Without either the wealth and connections or profile of India’s film industry, Faruqui has shown more courage and almost zero cynicism. It doesn’t matter if you found his jokes funny or not — the jail-time he was subjected to was an abomination. (ANI)
Without either the wealth and connections or profile of India’s film industry, Faruqui has shown more courage and almost zero cynicism. It doesn’t matter if you found his jokes funny or not — the jail-time he was subjected to was an abomination. (ANI)

What Bollywood could learn from Munawar Faruqui

In this patchy, roller-coaster of a fortnight for India’s fundamental freedoms, some individuals have stood up, while others have failed our citizens
PUBLISHED ON MAR 05, 2021 06:09 PM IST

They have failed to uphold the spirit of the [the] constitution” — not my words, but those of Justice Deepak Gupta. In conversations with me, both Justice Gupta and Justice Madan Lokur have expressed dismay and anger at the abject surrender on free speech principles by their brethren in the Indian judiciary.

We were talking about the interventions of the courts in Madhya Pradesh and Allahabad in the arrest of Munawar Faruqui and the denial of pre-arrest bail to Amazon executive, Aparna Purohit, for the web series Tandav, respectively. I only half-joked, when I quipped to the two retired justices of the Supreme Court, that they could not be hauled up for contempt, but I sure would be.

The Allahabad High Court goes so far as to list the Hindi movies it argues has hurt Hindu sentiments. And as Justice Gupta argues, irrespective of whether you are a free speech absolutist or not, in his view, the verdict — which denied bail to Purohit, despite her unconditional apology and deletion of the offending scenes — “does not make sense on any point of law”.

The real challenge to upholding India’s freedoms is how patchy and individual-driven it is when it comes to the judiciary. The system is so arranged that instead of legal precedent and case law setting the template for the court’s interventions, the idea of justice is guided by what Judge A or Judge B may think.

So, Justice Dhananjay Y Chandrachud reminded us of the 1970s Krishna Iyer diktat on “bail not jail” as the desired guiding principle while adjudicating on personal liberty in the Arnab Goswami case. Justice Rohinton Nariman took less time than the turn of a minute on the clock in giving bail to Faruqui. But the same court behaved differently in the case of Kerala journalist Siddique Kappan, who has now been in lock-up for close to 150 days. Admittedly, the charges against Kappan are framed under an anti-terror act, making it a less simple case than the other two. But the bail not jail dictum should still hold true.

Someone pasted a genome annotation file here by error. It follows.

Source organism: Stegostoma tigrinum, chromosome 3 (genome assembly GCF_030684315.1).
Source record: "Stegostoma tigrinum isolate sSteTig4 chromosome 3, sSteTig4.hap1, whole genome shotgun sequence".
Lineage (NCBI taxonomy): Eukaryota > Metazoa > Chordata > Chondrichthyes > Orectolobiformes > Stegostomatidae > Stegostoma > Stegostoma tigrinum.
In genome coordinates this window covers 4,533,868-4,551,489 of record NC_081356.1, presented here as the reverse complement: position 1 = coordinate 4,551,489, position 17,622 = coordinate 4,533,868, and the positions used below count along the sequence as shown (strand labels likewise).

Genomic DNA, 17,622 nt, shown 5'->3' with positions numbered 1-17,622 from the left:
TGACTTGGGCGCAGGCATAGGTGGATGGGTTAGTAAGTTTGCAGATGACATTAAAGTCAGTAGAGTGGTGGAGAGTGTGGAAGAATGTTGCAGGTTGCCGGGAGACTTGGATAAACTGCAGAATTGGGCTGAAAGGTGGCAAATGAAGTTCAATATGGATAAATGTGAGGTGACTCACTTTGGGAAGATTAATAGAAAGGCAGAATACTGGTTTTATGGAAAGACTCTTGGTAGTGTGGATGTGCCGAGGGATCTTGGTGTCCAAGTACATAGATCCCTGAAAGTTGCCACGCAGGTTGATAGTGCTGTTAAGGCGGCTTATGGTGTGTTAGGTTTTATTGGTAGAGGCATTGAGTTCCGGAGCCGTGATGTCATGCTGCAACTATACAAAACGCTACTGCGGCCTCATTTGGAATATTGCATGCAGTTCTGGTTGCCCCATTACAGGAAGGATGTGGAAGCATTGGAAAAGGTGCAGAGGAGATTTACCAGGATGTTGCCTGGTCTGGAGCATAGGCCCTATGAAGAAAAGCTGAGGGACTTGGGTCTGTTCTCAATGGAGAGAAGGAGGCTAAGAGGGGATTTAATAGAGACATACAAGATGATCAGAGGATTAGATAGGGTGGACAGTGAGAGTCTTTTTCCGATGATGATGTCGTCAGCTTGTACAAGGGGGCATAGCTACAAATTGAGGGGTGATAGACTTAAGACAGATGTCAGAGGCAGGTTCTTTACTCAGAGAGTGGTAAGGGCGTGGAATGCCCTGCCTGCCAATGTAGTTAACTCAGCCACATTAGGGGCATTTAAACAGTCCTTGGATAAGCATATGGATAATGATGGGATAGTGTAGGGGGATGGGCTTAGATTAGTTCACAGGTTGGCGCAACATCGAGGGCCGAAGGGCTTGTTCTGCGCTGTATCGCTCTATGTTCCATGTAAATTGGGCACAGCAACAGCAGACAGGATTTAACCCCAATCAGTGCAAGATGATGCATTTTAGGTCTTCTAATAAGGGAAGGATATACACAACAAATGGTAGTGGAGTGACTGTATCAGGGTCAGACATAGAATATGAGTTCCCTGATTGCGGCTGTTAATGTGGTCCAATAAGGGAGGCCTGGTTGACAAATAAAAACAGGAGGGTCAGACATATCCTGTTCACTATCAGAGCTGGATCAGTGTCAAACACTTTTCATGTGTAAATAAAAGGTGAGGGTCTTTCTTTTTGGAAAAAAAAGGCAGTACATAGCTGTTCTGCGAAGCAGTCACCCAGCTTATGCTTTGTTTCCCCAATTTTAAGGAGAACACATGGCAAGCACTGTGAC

The process of seeking justice cannot be so dependent on which court your case ends up in. So, Judge Dharmendra Rana called out the sedition law and the “wounded vanities” of the powerful while allowing climate activist Disha Ravi to walk out on bail. The exact same case could have had a different outcome had it been heard by someone else.

The unpredictability of the courts aside, the reluctance of the film industry to stand up for itself is even more disappointing. How does one stand in solidarity with those who won’t fight for themselves? The makers of Tandav apologised, not once but twice, thereby effectively accepting the accusation that the content was offensive to Hindus. The muted, fearful response in the film industry — apart from a handful of usual suspects — does not help its cause. There were stirrings of a collective response when producers gathered to take on the slanderous and vile television coverage of Bollywood during the Rhea Chakraborty trial. But now it appears to have been akin to a gasping attempt to come up for air whilst drowning.

India’s biggest actors may want to take a life-lesson from Faruqui, the 29-year-old stand-up comic who spent 37 days in jail. It’s not as if his spirit has not been damaged. “Jail takes away your sense of self-respect,” Faruqui told me, “I kept thinking, what have I done to be here? Have I killed someone?” He revealed that he now takes sleeping pills every night since his release and those don’t help either.

Yet, Faruqui, whose father was paralysed for 10 years and whose mother died last year, had found salvation and hope, economic and professional in comedy. “I will not give up on making people laugh,” he told me, “I am not leaving comedy, I am living it.”

There appeared to be neither rancour nor resignation in him; just a desire to put together the broken pieces of his life, with the same energy with which he once discovered, by pure accident, what an Open Mic is. Without either the wealth and connections or profile of India’s film industry, Faruqui has shown more courage and almost zero cynicism. It doesn’t matter if you found his jokes funny or not — the jail-time he was subjected to was an abomination.

This has been a patchy, roller-coaster of a fortnight for India’s fundamental freedoms. It has been held together by the interventions and doggedness of a few good men (and women). And sometimes that’s all it takes.

Barkha Dutt is an award-winning journalist and authorThe views expressed are personal

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